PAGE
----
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Style & Culture

How I Hear It: Great albums from Jan. and Feb. 2013

Keeping track of new music is tough. According to music review aggregate site Metacritic, 163 albums have been released this year. That doesn’t include count records too obscure and not noteworthy enough for the site.

I’m not claiming that I’ve been able to sort through all of those and tell you with supreme confidence what the best albums of Jan. and Feb. 2013 are. But, in case you need a starting point to catch up with the past two months, here are a few of my favorites in no particular order:

Hayden – “Us Alone”

Starting with self-released albums on cassette — that were actually solid — later morphing into a more refined songwriter, Canadian musician Hayden has been going at it in relative obscurity since the mid-1990s. His latest record will probably also go underappreciated, which is a shame: the Neil Young-ish duet “Blurry Nights” and the mellow opener “Motel” will be left unheard.

My Bloody Valentine – “MBV”

This is the release heard ‘round the world — the one that essentially broke the Internet. In short, 22 years after the release of their classic 1991 album,“Loveless,” the legendary shoegaze group suddenly and without much warning released a new record at the start of this month. Much like their landmark record, “MBV” is often a wall of sound with beauty waiting behind the chaos for those patient or perceptive enough to notice.

Foals – “Holy Fire”

The follow-up to one of my favorite albums, 2010’s “Total Life Forever,” is a real firecracker. It’s upbeat and poppy like its predecessor, but it has a newfound edge that doesn’t try to drown out their old sensibilities. The first two tracks are almost jarringly leaning toward alternative rock, but familiarity returns for the rest of Foals’ wonderful third album.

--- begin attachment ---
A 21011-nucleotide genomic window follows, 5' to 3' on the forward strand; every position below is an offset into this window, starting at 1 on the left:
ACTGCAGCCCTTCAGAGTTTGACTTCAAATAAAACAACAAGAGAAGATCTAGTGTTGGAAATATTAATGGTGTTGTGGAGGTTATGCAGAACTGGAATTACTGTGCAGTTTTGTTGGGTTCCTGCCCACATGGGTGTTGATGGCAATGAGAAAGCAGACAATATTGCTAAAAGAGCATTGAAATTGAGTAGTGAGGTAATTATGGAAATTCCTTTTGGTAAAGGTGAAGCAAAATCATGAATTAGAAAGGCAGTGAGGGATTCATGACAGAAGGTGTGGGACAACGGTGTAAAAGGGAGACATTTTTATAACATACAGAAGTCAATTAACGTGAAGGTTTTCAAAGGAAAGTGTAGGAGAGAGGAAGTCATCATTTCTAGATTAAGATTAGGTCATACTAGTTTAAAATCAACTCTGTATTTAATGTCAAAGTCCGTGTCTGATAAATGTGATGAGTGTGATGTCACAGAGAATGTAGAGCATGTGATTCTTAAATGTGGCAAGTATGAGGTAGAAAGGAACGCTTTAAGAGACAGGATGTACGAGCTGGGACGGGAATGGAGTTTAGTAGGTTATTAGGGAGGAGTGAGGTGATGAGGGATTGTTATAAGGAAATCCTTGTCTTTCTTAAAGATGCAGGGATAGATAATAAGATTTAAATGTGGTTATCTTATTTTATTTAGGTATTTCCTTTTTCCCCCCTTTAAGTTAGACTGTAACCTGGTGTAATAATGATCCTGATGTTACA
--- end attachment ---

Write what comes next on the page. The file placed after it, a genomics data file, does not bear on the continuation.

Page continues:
Eels – “Wonderful, Glorious”

Eels, which is primarily Mark Everett, are at their best at their most stripped down. The acoustic and hopeful “On The Ropes” is the group’s best track since 2010’s “Little Bird,” another delicate little ditty. There’s always room for a dose of alternative weirdness, though, like in the slice of indie grunge that is “New Alphabet.”

Jim James – “Regions of Light and Sound of God”

This one was actually somewhat underwhelming, probably because of the high standards set by James’ main gig, My Morning Jacket. Out of that context, this record would probably seem more interesting. Still, opening number “State of the Art (A.E.I.O.U.)” is better than many MMJ songs. As for the others, maybe this record is a grower that requires the listening party to cast preconceived southern-rock notions aside and see James in his own region of light.

Local Natives – “Hummingbird”

There is no sophomore slump here: Local Natives’ second record is upbeat yet introspective, classic yet futuristic and other contradictions. Casting aside most of the barefoot-walk-through-the-woods sound of their first album, “Hummingbird” is a more consistent and more fun album, not to mention that “Ceilings” is one of the most gentle songs of the year, although it’s actually quite driving.

Yo La Tengo – “Fade”

Along with My Bloody Valentine, Yo La Tengo are keeping the ’90s alive in 2013. They’ve shifted their sound a lot over the years. But this time around, they’ve settled primarily on a more relaxed nature — see “I’ll Be Around.”